FOR IMMEDIATE RELEASE                 Connecticut Department of Public Health

October 21, 2008                                          Contact:  William Gerrish

                                                                      (860) 509-7270


HartfordThe Connecticut Department of Public Health (DPH) today announced state data estimating Human Immunodeficiency Virus (HIV) incidence in Connecticut based on a new and more accurate estimation technique developed by the Centers for Disease Control and Prevention (CDC). 


The CDC recently published national HIV incidence estimates for 2006 are based on data from 22 sites, including Connecticut.  CDC reported that in 2006, an estimated 56,300 new HIV infections occurred nationwide– a number that is substantially higher than the previous estimate of 40,000 annual new infections.


“The new incidence estimates are valuable because they provide a clearer understanding of who is most at risk,” stated DPH Commissioner J. Robert Galvin, M.D., M.P.H., M.B.A.  “This data also suggests there is still significant transmission of HIV occurring due to unsafe sex and injection drug use.” 


The national data show that there has been an increase in infections among gay men since the mid 90s.  Fifty-three percent of 2006 infections occurred in this population.  Notably, blacks were shown to be seven times more likely to be infected than whites with Hispanics at an almost three-fold higher risk.


The Connecticut estimate indicates that 585 people were newly infected with HIV in 2006.  As with the US estimate, there were specific groups at higher risk for HIV infection in Connecticut.  Men are at twice the risk of women and the risk for both blacks and Hispanics is six times higher than in whites.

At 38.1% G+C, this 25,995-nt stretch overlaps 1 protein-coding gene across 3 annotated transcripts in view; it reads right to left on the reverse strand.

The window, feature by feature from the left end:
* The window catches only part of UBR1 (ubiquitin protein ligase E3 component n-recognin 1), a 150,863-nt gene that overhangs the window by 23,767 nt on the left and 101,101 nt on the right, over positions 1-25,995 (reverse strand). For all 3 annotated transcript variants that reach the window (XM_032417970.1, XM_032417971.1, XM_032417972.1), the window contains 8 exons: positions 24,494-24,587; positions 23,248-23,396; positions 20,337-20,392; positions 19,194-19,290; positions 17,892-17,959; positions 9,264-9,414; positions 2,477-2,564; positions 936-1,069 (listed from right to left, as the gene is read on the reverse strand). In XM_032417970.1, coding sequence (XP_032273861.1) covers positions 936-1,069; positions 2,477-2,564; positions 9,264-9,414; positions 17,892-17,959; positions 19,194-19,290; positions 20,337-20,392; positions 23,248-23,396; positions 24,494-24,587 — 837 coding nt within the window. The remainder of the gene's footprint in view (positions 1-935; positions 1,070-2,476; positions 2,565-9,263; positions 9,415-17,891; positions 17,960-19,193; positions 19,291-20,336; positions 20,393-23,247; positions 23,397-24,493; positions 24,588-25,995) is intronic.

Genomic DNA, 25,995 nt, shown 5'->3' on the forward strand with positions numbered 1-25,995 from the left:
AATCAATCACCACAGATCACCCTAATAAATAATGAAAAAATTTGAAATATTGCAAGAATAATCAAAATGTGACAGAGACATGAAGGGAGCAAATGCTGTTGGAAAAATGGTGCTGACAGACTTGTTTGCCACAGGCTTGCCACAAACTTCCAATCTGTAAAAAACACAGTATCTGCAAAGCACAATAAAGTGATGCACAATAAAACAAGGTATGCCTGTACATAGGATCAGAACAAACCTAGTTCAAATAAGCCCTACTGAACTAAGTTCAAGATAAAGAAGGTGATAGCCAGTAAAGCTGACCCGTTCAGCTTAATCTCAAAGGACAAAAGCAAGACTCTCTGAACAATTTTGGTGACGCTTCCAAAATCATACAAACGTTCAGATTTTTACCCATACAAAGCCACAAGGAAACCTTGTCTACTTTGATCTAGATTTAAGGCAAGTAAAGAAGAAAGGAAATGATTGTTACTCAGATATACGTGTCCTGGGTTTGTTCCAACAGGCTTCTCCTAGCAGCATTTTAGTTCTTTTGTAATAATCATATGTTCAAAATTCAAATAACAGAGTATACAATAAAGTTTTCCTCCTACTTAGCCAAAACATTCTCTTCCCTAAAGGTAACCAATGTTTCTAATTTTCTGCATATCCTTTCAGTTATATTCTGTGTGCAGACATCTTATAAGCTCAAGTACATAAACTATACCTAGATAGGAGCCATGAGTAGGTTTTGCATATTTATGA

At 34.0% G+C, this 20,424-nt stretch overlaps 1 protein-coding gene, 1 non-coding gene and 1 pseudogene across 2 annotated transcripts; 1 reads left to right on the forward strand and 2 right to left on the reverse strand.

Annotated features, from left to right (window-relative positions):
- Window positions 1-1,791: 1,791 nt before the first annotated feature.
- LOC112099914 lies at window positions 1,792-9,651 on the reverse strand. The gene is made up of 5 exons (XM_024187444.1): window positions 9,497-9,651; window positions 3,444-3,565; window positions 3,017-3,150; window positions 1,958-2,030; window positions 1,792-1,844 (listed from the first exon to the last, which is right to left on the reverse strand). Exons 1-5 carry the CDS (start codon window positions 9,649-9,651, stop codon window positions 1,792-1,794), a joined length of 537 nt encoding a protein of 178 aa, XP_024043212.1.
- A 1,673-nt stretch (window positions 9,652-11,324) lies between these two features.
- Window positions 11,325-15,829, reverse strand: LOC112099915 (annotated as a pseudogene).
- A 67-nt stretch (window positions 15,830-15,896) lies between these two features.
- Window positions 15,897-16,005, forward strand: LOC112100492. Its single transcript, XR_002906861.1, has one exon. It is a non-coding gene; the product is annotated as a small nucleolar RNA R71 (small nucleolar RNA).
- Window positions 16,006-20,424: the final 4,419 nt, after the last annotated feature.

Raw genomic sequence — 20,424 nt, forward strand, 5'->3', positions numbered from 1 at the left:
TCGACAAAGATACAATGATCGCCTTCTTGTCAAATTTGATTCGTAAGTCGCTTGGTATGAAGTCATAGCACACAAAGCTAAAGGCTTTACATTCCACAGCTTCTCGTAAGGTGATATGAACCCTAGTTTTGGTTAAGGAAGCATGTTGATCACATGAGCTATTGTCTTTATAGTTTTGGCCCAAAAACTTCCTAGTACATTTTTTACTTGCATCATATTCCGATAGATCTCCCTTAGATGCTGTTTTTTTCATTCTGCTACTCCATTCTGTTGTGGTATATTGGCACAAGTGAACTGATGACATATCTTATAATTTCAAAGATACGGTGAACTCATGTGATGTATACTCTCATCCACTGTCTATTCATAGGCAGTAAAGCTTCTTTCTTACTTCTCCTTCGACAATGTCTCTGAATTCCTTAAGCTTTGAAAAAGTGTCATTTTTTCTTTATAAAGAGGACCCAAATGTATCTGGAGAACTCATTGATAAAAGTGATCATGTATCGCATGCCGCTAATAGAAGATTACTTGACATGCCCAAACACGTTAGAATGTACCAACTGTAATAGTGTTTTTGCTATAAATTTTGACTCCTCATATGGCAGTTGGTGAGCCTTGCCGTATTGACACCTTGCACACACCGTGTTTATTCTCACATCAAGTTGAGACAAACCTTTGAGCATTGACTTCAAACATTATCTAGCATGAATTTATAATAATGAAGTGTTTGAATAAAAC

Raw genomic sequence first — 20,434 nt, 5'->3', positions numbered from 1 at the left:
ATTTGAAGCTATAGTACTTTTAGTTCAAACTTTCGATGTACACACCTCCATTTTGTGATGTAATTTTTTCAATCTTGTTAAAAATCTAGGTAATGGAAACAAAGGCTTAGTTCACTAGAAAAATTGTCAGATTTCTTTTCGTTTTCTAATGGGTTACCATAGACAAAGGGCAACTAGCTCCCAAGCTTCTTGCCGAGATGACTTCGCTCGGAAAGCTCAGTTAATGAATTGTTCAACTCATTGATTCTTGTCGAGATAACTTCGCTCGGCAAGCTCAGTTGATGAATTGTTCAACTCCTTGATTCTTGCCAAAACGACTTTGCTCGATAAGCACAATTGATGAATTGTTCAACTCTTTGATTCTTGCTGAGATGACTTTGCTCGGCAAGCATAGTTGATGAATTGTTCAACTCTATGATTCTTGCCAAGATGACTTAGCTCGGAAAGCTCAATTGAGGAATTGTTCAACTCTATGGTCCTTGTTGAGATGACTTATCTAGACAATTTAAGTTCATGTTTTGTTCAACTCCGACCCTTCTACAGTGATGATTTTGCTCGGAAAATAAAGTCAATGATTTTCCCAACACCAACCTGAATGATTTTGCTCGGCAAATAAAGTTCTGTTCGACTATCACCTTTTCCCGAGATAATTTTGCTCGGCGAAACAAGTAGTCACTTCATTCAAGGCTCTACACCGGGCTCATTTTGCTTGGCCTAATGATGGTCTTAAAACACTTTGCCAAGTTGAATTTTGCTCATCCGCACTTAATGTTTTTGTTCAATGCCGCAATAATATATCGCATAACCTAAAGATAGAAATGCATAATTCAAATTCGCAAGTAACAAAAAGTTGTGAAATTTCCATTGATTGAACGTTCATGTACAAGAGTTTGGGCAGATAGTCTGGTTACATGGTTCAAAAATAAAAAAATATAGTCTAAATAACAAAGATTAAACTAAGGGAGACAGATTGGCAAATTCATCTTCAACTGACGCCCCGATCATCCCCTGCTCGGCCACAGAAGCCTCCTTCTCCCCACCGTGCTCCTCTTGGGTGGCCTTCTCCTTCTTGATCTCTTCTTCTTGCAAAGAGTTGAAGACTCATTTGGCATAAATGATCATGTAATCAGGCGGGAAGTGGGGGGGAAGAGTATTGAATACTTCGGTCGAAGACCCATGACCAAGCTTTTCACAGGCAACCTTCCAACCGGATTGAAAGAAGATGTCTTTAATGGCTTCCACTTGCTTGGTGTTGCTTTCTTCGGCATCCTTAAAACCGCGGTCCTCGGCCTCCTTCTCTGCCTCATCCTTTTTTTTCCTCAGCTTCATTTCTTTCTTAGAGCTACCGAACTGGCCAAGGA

“We know that science-based prevention interventions and testing work in helping to prevent the spread of HIV,” stated Dr. Galvin.  “These prevention efforts will need to be consistent, vigorously applied, and targeted to those individuals at the highest risk to be the most effective.”


Such high risk of infection in minority populations and gay men is of particular concern and requires creative prevention efforts at the national, state, and local level.  Dr. Galvin emphasized “to have the greatest impact we must continue to offer services that we know prevent HIV infection, like needle exchange and distribution of condoms.” 


In Connecticut, HIV prevention efforts include programs that offer HIV counseling and testing at no cost, needle exchange, risk reduction counseling, drug treatment advocacy, and other HIV prevention initiatives. 


Most Connecticut programs are modeled after interventions identified by CDC as having rigorous study methods and demonstrated evidence of effectiveness in reducing sex- and drug-related risk behaviors or improving health outcomes.

For more information about HIV and AIDS and a link to the CDC findings, visit the DPH web site at and click “Programs and Services” then click the “HIV/AIDS” program link, or call 509-7900.


The Connecticut Department of Public Health is the state’s leader in public health policy and advocacy with a mission to protect and promote the health and safety of the people of our state.  To contact the department, please visit its website at  or call (860) 509-7270.